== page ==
Proven character produces hope not just for the Glory of God in the next world but the Glory of God breaking into my life in this world allowing me in joy to take up my Cross and follow him, especially here in Mindanao.  Is this not what living for the greater glory of God means, not me adding to the reputation and esteem of God, which he does not need, but living so that God’s love and compassion, his Glory in his Son on the Cross, is manifested more and more clearly in my life through deeds of love urged by faith?  Is this not what happens when as an Atenean I freely share of my knowledge with others, when I stand up for the human rights of another, when I work to protect the environment for others, when I stoop down to wash the feet of others, when I choose the work of my life not in pursuit of my interest but in the interest of all, when I love my God above all things and my neighbor as myself?  Here, are not all the key values of an ADDU education present?  Being women and men for others.  Living ad majorem Dei gloriam.  Being fortes in fide, strong in the faith.

In our Gospel for today, the apostles are in a boat as the waters of the sea are stirred up due to a strong wind.  Jesus is walking on the water.  They began to be afraid.  Jesus said, “It is I.  Do not be afraid!” (Jn 6:20).  That is certainly the good news for your graduation today – and for the rest of your lives.  To each of you in this stormy situation, the Lord says “It is I. Do not be afraid.”  Remember, he said, “I know mine, and mine know me. …  I lay down my life for my sheep” (Jn 10:14-15).  “I have come to bring you life, life to the full” (Jn 10:10).   If this is so, have we anything to fear?  As Paul said, “If God is for us, who can be against us?  He who did not spare his own Son but handed him over for us all, how will he not give us everything else along with him?  Who will bring a charge against God’s chosen one?  It is God who acquits us. Who will condemn?  It is Christ Jesus who died, rather, was raised, and also is at the right hand of God, who indeed intercedes for us.  What will separate us from the love of Christ?  Will anguish or distress or persecution, or famine, or nakedness, or peril, or the sword?  As it is written, ‘For your sake we are being slain all the day;  we are looked upon as sheep to be slaughtered.  No, in all these things we conquer overwhelmingly through him who loved us.  For I am convinced that neither death, nor life, nor angels, nor principalities, nor present things, nor future things, nor height nor depth, nor any other creature will be able to separate us from the love of God in Christ Jesus our Lord” (Rom. 8:31-39).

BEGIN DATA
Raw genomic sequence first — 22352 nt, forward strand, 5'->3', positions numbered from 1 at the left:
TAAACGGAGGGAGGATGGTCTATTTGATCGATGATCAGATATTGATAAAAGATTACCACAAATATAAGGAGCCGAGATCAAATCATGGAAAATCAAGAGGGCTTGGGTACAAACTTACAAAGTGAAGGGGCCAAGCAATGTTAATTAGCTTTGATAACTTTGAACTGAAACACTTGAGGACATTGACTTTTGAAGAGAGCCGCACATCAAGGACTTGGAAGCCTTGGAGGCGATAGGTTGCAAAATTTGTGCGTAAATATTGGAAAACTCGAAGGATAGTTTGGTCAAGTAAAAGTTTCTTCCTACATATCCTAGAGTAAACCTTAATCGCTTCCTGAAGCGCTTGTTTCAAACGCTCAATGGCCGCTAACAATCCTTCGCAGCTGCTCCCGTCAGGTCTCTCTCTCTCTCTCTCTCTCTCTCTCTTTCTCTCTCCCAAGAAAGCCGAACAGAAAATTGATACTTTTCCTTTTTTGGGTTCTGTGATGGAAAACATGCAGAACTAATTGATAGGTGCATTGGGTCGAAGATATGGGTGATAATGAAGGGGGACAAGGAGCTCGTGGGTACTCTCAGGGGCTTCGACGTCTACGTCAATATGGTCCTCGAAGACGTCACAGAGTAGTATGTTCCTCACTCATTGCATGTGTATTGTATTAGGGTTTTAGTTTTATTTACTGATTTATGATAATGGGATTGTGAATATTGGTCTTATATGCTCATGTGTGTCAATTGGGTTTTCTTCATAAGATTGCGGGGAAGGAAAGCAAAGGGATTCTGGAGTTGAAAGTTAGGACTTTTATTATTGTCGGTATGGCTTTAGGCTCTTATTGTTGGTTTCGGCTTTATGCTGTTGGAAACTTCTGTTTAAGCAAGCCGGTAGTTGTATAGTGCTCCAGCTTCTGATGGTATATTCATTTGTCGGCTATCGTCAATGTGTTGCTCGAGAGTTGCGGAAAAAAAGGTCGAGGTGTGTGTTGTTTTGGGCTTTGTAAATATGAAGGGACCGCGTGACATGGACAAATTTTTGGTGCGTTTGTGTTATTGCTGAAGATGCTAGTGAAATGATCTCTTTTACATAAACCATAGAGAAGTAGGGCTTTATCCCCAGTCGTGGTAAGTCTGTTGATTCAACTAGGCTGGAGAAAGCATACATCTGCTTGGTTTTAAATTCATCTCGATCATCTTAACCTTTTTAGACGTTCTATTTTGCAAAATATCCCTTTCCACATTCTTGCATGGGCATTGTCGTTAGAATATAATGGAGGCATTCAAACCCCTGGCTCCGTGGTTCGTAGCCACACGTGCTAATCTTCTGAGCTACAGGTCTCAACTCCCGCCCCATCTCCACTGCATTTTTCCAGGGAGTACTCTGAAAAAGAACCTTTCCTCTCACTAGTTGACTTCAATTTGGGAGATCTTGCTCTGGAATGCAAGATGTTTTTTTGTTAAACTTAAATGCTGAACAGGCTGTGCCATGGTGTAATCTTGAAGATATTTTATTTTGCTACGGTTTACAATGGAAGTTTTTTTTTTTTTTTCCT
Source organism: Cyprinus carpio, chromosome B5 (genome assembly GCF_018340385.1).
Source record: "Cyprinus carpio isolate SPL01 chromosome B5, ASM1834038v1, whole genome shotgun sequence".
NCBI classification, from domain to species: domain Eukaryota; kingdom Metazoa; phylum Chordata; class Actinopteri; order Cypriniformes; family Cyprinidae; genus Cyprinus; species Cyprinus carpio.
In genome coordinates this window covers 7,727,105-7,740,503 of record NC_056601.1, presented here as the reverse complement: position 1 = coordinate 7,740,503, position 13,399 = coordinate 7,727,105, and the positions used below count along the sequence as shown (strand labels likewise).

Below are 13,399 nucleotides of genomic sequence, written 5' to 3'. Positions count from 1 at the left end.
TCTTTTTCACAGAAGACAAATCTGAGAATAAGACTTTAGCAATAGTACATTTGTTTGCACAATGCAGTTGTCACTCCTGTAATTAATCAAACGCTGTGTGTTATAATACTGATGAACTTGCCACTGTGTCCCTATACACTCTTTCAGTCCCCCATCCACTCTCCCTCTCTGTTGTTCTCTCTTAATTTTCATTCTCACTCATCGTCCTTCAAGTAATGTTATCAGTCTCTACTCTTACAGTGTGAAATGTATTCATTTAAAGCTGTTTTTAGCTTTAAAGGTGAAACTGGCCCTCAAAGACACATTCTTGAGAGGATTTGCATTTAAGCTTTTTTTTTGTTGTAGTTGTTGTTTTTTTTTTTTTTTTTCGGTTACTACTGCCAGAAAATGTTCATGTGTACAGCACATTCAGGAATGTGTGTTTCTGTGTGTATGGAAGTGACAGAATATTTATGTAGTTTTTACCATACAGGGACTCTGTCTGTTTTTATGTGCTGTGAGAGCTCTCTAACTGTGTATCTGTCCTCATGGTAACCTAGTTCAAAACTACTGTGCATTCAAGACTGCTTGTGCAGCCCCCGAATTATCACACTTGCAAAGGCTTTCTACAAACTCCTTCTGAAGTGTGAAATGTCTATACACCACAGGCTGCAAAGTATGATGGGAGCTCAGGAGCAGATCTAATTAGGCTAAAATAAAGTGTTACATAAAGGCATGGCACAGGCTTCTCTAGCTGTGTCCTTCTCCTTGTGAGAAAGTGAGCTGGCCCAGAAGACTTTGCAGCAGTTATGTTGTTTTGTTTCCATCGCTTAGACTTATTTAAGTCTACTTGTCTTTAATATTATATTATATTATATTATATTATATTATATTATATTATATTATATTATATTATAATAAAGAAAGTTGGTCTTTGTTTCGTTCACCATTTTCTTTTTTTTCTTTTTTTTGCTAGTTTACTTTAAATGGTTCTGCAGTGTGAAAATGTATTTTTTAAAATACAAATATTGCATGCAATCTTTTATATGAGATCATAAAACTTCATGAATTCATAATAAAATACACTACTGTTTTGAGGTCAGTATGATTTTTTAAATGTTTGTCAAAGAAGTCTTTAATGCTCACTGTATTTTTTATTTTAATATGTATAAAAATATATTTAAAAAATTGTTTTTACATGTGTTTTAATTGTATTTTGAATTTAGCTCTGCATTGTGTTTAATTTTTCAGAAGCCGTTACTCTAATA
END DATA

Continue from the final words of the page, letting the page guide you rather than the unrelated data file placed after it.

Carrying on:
In sum, dear graduates of Ateneo de Davao University:  Live strong in your faith; love in being women and men for others, especially in Mindanao; hope in ever allowing the Glory of God to more wonderfully manifest itself in your lives! So will your lives be lived ad majorem Dei gloriam – unto the greater glory of God!

About Joel Tabora, S.J.

Jesuit. Educator